Dog Shadow

Toward the end of my breast cancer treatment, I couldn’t do much besides sleep. “An exhaustion like nobody knows,” the kind receptionist outside the radiation oncology department called it. Along with painful burns (and the fact that all the other 26-year-olds I knew were off living instead of trekking to the hospital daily), the regimen’s side effects could have made the last four months of 2011 an isolating experience. But I was never alone, because my dog, Kip, refused to let me leave his sight. My ‘dog shadow’ followed me from room to room, wedging his back beside my thigh wherever I settled. This from a dog who normally spent his time hiding in the little-used living room, prefering to nap undisturbed.

About a year post-treatment, I’m a card-carrying resident of Cancerland. Barbara Ehrenreich derided it as a place where “the appropriate attitude is upbeat and even eagerly acquisitive.” But if you avoid the pink-ribbon mean girls and cluster in the corner with the loudmouthed misfits, it’s more a scrubby, desert hinterland, where dark humor abides and medical jargon is colloquial. Well-meaning outsiders approach the border reluctantly — There but for the Grace of God go I — and tell me about diagnoses of women I only vaguely know, new Cancerland dwellers. But if they don’t know the answers to my follow-up questions about tumor biology, I just smile and nod and turn the conversation to something lighter, like Kippy. He’s been my go-to anecdote source for the last 13 years, when I’m not relating the newest sex-related quip from my 90-year-old grandfather or tales of my boss’s ring-necked dove, who sleeps — and shits — on his very own crystal bowl in his very own bathroom.

When my family first met Kippy 13 years ago, we didn’t want him. He was part of a litter of Tibetan terriers, and we had our pick. I was in love with a little black lady. My mom was starry-eyed for the litter’s chunky alpha puppy. Nobody noticed the brown guy in the corner. But he picked us, toddling over to my brother and making it clear that, when we left, he’d be coming too. I held him on my lap for the long car ride home, and he cried the entire way.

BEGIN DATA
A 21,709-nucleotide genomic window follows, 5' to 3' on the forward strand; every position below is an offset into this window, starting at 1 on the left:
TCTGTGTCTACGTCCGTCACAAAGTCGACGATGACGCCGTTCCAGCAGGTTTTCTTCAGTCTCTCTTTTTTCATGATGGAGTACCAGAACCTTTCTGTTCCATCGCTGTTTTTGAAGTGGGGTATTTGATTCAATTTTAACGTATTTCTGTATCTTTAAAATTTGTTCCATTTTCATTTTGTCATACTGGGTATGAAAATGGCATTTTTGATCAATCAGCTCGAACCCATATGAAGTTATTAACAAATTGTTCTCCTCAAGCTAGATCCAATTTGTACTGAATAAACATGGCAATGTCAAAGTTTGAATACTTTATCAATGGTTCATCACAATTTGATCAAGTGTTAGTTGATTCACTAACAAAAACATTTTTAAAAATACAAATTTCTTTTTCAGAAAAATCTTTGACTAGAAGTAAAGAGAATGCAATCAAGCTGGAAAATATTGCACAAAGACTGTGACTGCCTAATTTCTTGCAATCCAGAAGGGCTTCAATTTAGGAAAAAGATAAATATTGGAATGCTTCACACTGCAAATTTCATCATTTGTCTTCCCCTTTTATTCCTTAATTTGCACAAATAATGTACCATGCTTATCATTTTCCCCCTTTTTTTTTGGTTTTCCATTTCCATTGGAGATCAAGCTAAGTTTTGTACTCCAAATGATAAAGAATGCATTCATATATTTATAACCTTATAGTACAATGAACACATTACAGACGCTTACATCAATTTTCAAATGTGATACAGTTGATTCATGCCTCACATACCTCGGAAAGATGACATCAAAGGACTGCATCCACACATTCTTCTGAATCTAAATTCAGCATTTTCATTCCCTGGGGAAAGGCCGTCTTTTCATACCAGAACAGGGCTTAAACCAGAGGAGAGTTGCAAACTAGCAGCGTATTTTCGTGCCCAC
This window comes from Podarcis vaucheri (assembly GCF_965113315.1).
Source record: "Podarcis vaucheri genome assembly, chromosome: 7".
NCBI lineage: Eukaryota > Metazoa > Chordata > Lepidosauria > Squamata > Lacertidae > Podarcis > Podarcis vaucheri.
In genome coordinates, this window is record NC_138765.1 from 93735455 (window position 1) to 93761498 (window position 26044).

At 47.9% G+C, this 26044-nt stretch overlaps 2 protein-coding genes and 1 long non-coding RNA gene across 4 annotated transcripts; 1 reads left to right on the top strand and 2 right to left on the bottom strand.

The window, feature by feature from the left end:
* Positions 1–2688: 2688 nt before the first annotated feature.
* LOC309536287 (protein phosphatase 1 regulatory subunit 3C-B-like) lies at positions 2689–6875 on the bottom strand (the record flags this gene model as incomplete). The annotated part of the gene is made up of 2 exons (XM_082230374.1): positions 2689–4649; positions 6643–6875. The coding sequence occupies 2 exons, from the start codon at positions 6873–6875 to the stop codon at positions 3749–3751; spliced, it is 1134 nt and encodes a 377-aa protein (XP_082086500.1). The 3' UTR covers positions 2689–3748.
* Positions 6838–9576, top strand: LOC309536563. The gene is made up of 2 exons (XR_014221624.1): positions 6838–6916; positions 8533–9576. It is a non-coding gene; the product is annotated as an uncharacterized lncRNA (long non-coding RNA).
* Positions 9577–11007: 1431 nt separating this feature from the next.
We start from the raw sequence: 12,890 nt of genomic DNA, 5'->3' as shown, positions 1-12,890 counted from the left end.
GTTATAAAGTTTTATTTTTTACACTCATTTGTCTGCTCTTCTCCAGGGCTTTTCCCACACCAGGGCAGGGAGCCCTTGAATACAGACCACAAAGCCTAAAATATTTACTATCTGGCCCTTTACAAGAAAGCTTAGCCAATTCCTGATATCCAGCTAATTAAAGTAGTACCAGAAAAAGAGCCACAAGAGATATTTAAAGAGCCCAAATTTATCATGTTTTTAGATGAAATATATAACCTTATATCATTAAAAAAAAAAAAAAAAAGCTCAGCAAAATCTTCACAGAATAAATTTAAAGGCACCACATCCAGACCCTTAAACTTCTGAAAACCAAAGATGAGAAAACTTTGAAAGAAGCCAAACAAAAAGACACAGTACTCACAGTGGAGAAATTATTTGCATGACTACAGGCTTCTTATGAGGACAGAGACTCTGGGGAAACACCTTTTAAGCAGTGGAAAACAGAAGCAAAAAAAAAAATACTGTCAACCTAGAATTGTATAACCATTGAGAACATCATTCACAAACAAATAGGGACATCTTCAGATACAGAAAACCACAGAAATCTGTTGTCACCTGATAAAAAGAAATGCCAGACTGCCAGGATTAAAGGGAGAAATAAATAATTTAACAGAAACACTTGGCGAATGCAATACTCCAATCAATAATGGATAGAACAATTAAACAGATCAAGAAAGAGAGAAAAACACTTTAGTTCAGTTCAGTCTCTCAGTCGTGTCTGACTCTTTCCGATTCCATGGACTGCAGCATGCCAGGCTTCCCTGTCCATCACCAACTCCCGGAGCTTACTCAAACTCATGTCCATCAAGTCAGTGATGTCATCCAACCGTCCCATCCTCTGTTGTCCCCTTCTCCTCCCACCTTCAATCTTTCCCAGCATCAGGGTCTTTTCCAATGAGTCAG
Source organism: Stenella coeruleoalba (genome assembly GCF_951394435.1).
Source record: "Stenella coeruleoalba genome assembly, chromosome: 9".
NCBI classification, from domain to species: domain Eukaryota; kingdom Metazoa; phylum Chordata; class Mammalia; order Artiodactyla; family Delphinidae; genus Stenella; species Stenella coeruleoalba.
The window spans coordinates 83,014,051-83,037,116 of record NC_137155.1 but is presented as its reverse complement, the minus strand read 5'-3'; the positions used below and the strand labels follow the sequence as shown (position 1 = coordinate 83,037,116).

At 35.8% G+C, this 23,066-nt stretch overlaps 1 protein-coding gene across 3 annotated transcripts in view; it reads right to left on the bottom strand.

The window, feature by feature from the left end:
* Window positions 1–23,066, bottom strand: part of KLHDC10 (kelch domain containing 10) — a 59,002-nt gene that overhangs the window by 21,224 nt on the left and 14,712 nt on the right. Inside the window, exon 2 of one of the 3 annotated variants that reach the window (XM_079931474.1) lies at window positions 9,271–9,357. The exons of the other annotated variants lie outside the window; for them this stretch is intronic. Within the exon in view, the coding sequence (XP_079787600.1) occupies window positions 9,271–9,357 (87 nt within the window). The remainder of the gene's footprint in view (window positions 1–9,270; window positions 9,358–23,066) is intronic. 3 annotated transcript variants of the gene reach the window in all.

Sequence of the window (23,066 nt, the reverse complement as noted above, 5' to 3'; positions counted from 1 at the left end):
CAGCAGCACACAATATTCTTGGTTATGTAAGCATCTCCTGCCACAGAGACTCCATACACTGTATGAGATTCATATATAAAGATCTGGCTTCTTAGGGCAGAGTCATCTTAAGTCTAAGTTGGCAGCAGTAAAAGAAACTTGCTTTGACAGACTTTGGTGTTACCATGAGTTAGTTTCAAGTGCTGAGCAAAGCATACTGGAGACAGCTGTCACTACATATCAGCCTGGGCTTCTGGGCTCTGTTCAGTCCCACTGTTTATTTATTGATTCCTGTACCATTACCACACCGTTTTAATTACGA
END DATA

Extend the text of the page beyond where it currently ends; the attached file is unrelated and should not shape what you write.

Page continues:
Since then, I graduated from high school, then college, then filtered restlessly through a host of jobs throughout the northeast. Kippy grew from mousy to 35 furry pounds, with a noble white chest, a black snout, a rich chocolate back, and a tail that, when he walks, looks like a swishing flag. And he matured into a position of royalty. When Mom bought a new couch for the family room, she was careful to pick one whose armrests worked with Kip’s fondness for perching his head atop them. He gets eight nights of Chanukah gifts every year, and when he doesn’t feel like eating kibble, someone either coaxes him by hand, bite by bite, or fries him an egg. My dad lets Kip decide where they’ll walk when they go outside together, and Kip often leads Dad toward the homes of various friends who store treats for him, which means that he has to lie to the dog and tell him that Jill and Tina aren’t home when Kip tries to visit them at 6 a.m.

I’d accompany these stories with iPhone photos of his adorable glare — he’s so cute, you don’t even know. The stories no longer naturally lighten the mood, though, because we recently found out that Kippy has an aggressive melanoma that will likely kill him within the next few months. I was visiting when he had the primary tumor — a dime-sized, gelatinous lump — removed from his eyelid. The vet cut off a sliver of eyelid and sutured the remaining bits together, attempting clear margins before we learned that Kip’s cancer cells divide so fast it’s inevitable that it’s already spread.

When we went to pick Kippy up from his surgery, in a tapering snowstorm, he was disoriented, indignant. Unlike when I opted for my lumpectomy and signed all the permissions and releases, Kippy had no say in the fact that he was suddenly in pain, wearing that barbaric lampshade collar to keep him from pawing the stitches. We took him home, and then he and I dozed off together in my childhood bed, just like when I was the one in treatment.

In the past year and a half, I’ve learned that I can deal with cancer and its treatment, but Kippy’s sickness marks my limit. I’ve heard that women who want children see babies everywhere; in my mind, everyone in New York City is walking a dog. I wrote a personal blog post titled “I hate everything,” burrowed into a comforter, and cried for days, emerging to eat cupcakes and refresh my tissue supply.

This is not how denizens of Cancerland are supposed to react to a diagnosis. To quote Ehrenreich again, “cheerfulness is required, dissent a kind of treason.” She was describing, specifically, the rah-rah nature of pink-ribbon culture, which elevates optimism in a way that suggests those who didn’t “win the battle” with cancer died because they weren’t chipper enough.

Bullocks to that. My dog is optimistic about life in a manner only possible for one who always gets his way. Nobody in my family has eaten a fortune cookie for the past decade, because he loves them. His life is an unending chain of knowing things will turn out exactly as he wishes.

Still, his cancer is going to kill him, and it will happen soon. I don’t know what I’ll do then, but I’m glad that, as I welcome him to the neighborhood, I know he won’t have to be here for long.

Kira Goldenberg is an associate editor at the Columbia Journalism Review.

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